After owning my Nokia E65 for 8 months I think I’ve just about found out everything that it can do now although there’s a few little bits and bobs I haven’t played with because I don’t need them but the fact that I could get through everything on the iPhone in under an hour is indicative of its intrinsic weakness.

It’s got the obvious functions like a camera, picture browser, web browser, text messaging, e-mail support, mp3 player, calendar/organiser, clock etc but what was telling for me was that the clock function is directly on the main menu page. On first impression it just said to me, this phone hasn’t got much so we’re filling up the main menu with stuff to make it look like it has. There’s so much that could be there that isn’t in comparison to other handsets and certainly no ‘killer applications’ to make it stand out. If it had something like a very good GPS system then perhaps that would make it stand out. It’s obvious that Nokia think GPS is the next big thing on mobiles being already in place on handsets like the N95 which in theory is what the iPhone’s competition in the market is and other new handsets they’re bringing out.

When we analyse the reason for this then we return to the fundamental corporate model weaknesses that Apple have that I outlined before. Their position of trying to control and develop software for their products on their own means the end user is left with less. Not wishing to sound like a saleman for Nokia who have their own problems and are certainly in the same category of major multinational corporation but on the issue of interoperability although they haven’t got it completely perfect in their approach they are certainly much further ahead than Apple.

A little bit of history, but important in the context and something that as end users of these products as the technology becomes more advanced, it’s something that we should all consider.

Mobile phones these days are a lot smarter than they used to be when I had my first one. It was a Nokia 8110 which I still think is one of the best phones ever built. It could do voice calls and text messages (I vaguely remember it having the memory to hold 12 text messages before you had to delete them) but things have certainly moved on a lot in terms of functionality to the point where modern mobiles are not exactly that far off miniature computers particularly in terms of their need for what are in effect equivalents of operating systems to handle all the ‘programmes’ and functions. There’s a few out there, Microsoft have their Windows Mobile system, there’s Linux derivatives that are gaining ground but the big player is Symbian.

Nokia did a deal with Symbian back in the late 90′s to work together or takeover depending on your perspective. Symbian had the track record of providing the OS for the Psion PDAs which at the time were easily better than anything else on the market. Without going through everything in much greater detail, Nokia ended up with the Symbian (S40) (S60) and (S80) platforms to run on their phones. The S80 system was run on the old Nokia Communicators up until the latest version which has the S60 system and it appears that all the focus is now on the S60 OS.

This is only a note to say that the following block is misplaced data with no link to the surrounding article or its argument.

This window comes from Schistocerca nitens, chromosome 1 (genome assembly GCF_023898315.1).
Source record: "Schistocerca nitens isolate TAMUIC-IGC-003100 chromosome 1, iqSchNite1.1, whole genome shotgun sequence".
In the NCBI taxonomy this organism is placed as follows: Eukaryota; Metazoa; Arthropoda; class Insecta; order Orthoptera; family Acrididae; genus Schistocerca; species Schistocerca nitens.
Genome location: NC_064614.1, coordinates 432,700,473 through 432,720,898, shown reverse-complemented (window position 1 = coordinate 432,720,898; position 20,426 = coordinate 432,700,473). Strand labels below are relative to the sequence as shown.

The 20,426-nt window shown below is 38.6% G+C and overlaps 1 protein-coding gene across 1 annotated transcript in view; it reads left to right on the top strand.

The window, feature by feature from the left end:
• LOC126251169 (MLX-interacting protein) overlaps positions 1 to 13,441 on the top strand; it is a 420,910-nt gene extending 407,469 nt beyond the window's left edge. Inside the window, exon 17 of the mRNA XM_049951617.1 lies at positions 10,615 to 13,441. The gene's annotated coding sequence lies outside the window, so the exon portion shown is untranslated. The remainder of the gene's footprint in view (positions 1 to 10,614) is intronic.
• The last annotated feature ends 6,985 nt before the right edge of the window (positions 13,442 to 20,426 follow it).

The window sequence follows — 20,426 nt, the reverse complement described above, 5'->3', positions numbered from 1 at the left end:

It’s not free open source software like Linux OS’s but at least from my perspective far better than the restrictive OS that the new iPhone uses or a Microsoft Windows clone. There’s a fair amount of third party development for the S60 platform which means that users of it can hunt around for free/paid for additional software to increase functionality and that’s where we return to the iPhone.

With the iPhone you get what you pay for, there’s next to no ability to personally extend its functionality and you are wholly dependent on Apple for upgrades, fixes or dare I say it, some new software/programmes to run on it. I’m planning another (shorter) review on Opera Mini as playing around with the iPhone gave me the bug to try out my own phone’s online capability but the analogy is there. I wanted to see what was about in terms of a web browser for my phone, I had a little look, found something that I quite liked the look of, installed it and use it. I can’t do this with the iPhone, I’m tied to Safari (which is quite good anyway) as a web browser and their e-mail client. I don’t have the freedom to change these things and I particularly like the idea of choice.

So we’ve got a pretty damning evaluation of the iPhone’s actual content. Put in a nutshell, it doesn’t have much and the end user has no real way adding things outside of the rather limited constraints of the phone.

Again on the constraining nature of the phone, it’s locked status. Unless you’re minded to get the soldering iron out and crack the case open with no guarantee that after a ‘software update’ from Apple everything that you’ve done might well not work again, not to mention invalidating the warranty, you’re constrained into only one operator, O2 in the case of the UK. There’s some interesting rumblings going on over in Germany where Vodafone are taking court action which could end up with an EU ruling on open competition if things really get going but this is a big issue and again a heavy criticism of Apple’s approach to restrictive practices.